Hospitals promote heart procedure without disclosing risks, Penn study finds

    Listen
     Edwards SAPIEN Transcatheter Heart Valves, Tri-leaflet bovine pericardial tissue treated with TermaFix Process (left) and a balloon expandable stainless steel stent for sutureless implantation. (Image via FDA)

    Edwards SAPIEN Transcatheter Heart Valves, Tri-leaflet bovine pericardial tissue treated with TermaFix Process (left) and a balloon expandable stainless steel stent for sutureless implantation. (Image via FDA)

    Just three years ago, doctors pioneered a new technique to replace an aortic valve by threading in a replacement — no open heart surgery necessary.

    The transcatheter aortic valve replacement, as it’s known, is a cutting-edge procedure, allowing many patients who would have been unable to tolerate a more typical surgery to have their hearts repaired. But it still comes with risks.

    According to a new study from the University of Pennsylvania, hospitals have been advertising the procedure without mentioning those dangers.

    Penn anesthesiologist Mark Neuman and his team surveyed the websites of more than 250 hospitals in the U.S. that offer the procedure. Nearly every one described at least one benefit, such as a faster recovery time or minimal invasion. But only 26 percent of the hospitals mentioned any risks.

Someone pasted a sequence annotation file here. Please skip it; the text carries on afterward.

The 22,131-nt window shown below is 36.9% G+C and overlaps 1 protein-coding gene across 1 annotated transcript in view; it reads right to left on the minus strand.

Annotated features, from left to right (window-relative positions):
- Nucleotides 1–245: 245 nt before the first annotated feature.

“Some of these risks, including potentially stroke or vascular complications, can be quite serious,” said Neuman.

    Hospitals were also far more likely to quantify the benefits of the procedure than the risks.

    Even though anyone undergoing the surgery would still consult with a doctor, Neuman said he found the imbalance of information worrisome for patients.

    “The sort of messaging that they see on the web or in the media can potentially set the tone for these decisions or influence their decision in potentially important ways,” said Neuman.

    Professor of health care strategy and marketing at St. Joseph’s University, Bill Trombetta, agreed that hospitals should be more careful with their descriptions.

    “It’s risky business to run any kind of health care ad because to the extent that a consumer relies on things, maybe you’ve painted too rosy of a picture of the device,” he said. “Then I think you could then be in some difficulty.”

    Legally, hospitals are not bound by the same marketing rules that prescription drugs are, which are required by the Food and Drug Administration to be presented in a fair and balanced way, and therefore often come with a comically long list of potential side effects. Rather, medical procedure promotion falls under the purview of the Federal Trade Commission, which also regulates ads for consumer products such as cereal.

    Neuman said his work, which was published this week in the journal JAMA Internal Medicine, shows why patients should seek out multiple sources when researching medical procedures.

    Want a digest of WHYY’s programs, events & stories? Sign up for our weekly newsletter.

    It will take 126,000 members this year for great news and programs to thrive. Help us get to 100% of the goal.